When you say innermost does that mean towards the inside of the van? Should that be plastic sheeting maybe just behind the panels but over the polyiso?
Yes, over any insulation and just under whatever you're lining the inside with.

Reflective mylar is often used, but useless there.

Heavier plastic just helps prevent punctures & tearing, no need to go overboard, many just use painters dropcloth. And vapor barrier tape is fine, some go with stronger duct tape, but pricey.

I know others don't bother, but even a 1/2" thin sheet of decent foam covering over any exposed steel will help prevent major thermal bridging when it's bitter outside, reduce heating fuel usage long-term.

Ignore if following the 60's
I've lived in vans for well over a decade full-time and travelled in them year round since 1975.

In all that time the ONLY time condensation was ever a serious issue was camping in an uninsulated van in 2 feet of snow. Then we had condensation. It caused no damage whatsoever because it was only short term. It won't cause damage unless you  have broken paint on the inner walls of the van and you cause the condensation repeatedly.

The rest of the time, the worry that someone who does not live full-time on the road has is vastly overdone. If you plan on living in the van full-time in a cold, snowy environment like spending the winter in South Dakota then go ahead and plan for condensation reduction and mitigation...otherwise it is a non-issue.

Better mitigation like ventilation several times a day and prevention of large amounts of condensation will go a whole lot further than trying to install a vapor barrier. There is a reason, and it's not lack of expertise and cheap construction that NONE of the RV produced commercially have a vapor barrier installed.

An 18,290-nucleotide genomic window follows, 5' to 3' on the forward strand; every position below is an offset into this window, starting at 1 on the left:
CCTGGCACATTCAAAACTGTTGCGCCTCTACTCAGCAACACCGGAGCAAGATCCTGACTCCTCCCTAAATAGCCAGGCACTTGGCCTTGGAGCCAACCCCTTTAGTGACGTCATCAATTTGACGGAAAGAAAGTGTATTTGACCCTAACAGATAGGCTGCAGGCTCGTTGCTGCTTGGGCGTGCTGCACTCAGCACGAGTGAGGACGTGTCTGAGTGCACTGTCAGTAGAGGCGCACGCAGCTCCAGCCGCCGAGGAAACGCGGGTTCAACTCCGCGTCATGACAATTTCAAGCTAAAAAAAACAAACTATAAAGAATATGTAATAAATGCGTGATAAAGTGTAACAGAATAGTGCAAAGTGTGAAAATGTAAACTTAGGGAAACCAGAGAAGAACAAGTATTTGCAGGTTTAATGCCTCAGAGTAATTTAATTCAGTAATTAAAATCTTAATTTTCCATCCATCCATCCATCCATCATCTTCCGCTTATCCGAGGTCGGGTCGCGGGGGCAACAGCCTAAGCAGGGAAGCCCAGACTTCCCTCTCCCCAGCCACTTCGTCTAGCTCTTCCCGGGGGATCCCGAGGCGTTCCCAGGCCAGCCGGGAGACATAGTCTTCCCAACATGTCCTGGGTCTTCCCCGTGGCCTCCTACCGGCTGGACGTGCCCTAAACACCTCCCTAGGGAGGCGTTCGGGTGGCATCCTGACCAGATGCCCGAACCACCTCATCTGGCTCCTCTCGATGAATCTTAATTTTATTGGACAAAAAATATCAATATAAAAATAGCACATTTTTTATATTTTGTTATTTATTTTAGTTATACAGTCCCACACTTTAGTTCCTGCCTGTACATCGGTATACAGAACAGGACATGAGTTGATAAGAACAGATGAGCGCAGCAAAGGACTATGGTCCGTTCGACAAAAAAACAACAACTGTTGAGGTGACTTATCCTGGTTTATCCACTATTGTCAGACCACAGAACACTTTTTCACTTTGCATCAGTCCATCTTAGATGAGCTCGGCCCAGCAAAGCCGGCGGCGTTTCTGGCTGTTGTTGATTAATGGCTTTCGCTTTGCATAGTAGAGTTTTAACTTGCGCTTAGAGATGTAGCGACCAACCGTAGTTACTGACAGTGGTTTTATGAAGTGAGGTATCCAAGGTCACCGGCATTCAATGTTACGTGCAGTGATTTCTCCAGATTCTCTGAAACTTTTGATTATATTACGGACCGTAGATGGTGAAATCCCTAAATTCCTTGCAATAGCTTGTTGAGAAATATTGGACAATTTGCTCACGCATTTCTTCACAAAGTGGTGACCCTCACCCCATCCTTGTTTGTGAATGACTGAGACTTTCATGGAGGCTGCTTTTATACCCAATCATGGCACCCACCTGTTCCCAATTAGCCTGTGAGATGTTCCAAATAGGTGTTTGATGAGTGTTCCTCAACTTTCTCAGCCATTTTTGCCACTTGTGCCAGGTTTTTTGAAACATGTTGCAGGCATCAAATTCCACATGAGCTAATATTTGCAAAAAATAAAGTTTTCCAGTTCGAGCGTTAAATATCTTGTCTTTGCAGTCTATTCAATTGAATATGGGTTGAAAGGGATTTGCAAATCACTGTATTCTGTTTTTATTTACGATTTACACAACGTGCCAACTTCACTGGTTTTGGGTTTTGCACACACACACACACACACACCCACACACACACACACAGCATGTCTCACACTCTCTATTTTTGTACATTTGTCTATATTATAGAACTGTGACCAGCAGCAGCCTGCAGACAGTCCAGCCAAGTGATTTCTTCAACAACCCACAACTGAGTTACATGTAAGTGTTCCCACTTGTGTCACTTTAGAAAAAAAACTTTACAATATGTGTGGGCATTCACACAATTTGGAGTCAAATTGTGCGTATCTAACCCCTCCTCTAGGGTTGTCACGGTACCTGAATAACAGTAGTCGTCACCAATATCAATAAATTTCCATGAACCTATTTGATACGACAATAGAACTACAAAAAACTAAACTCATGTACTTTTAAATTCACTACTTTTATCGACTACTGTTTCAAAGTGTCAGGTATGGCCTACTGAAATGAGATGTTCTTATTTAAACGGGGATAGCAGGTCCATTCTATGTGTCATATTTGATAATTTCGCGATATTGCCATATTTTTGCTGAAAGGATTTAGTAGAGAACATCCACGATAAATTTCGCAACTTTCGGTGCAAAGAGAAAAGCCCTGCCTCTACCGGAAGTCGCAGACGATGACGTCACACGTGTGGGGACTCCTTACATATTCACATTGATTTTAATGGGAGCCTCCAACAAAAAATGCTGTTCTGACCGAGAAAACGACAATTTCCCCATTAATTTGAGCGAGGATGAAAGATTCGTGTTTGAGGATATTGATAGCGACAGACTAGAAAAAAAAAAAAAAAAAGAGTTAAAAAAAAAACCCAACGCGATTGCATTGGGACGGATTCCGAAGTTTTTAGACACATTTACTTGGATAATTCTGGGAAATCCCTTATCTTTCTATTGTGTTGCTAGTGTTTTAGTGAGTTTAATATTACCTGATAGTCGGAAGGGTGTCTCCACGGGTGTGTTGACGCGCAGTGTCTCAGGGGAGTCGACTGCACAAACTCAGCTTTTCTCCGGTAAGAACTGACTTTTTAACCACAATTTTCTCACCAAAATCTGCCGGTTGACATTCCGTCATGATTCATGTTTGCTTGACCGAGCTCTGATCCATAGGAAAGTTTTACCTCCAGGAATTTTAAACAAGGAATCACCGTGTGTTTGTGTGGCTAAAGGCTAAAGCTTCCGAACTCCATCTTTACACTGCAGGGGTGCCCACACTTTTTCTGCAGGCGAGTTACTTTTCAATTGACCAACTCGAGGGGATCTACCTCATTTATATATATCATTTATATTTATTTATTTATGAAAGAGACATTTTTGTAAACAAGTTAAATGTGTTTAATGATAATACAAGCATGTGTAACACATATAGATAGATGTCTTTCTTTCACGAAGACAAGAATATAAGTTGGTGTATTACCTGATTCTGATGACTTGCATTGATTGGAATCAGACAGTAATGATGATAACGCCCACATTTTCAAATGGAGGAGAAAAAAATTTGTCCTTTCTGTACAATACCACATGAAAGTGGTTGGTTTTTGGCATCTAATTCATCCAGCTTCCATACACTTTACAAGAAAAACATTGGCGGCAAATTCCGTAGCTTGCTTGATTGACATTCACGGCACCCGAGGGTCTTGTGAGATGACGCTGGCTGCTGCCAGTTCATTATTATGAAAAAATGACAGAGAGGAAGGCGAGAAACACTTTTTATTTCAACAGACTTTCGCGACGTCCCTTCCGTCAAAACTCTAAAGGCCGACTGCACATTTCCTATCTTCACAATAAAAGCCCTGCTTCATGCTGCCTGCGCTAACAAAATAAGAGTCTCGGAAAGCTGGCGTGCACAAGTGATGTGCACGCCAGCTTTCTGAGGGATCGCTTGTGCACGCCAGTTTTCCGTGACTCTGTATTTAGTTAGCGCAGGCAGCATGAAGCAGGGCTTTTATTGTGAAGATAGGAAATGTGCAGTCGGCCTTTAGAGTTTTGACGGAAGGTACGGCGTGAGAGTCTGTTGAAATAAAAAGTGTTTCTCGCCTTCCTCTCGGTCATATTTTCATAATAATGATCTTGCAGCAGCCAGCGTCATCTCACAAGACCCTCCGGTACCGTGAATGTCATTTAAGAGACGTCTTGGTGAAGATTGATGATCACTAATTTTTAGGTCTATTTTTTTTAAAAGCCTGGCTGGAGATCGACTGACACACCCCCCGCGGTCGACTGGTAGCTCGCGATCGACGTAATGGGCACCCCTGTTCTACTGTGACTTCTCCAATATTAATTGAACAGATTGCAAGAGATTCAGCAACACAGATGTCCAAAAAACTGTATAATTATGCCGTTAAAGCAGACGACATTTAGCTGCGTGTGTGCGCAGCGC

You are in and out of the van multiple times a day, the air transfer of opening and closing van doors equalizes the temperature and therefore the humidity without any further action.

Use of a vapor barrier, IMO, is uncalled for and in a lot of cases, causes more harm than good. When I say that it is because a good vapor barrier (100% sealed) will prevent natural humidity caused by cold air outside meeting any kind of warmer air from dissipating. It will  collect on the cold side of the vapor barrier - that would be between the van wall and the vapor barrier where is will cause problems. An incomplete vapor barrier won't do any good so it's just a waste of time, effort and money. Doing a 100% vapor barrier in a s&b home is difficult enough and has proven to be problematic in other ways, achieving one in a van would be almost impossible.

Unfortunately a lot of people with no actual on the road experience and only text book or youtube/google knowledge try to envision what they think are possible scenarios and then offer advice based on what they think instead of what they have actually experienced.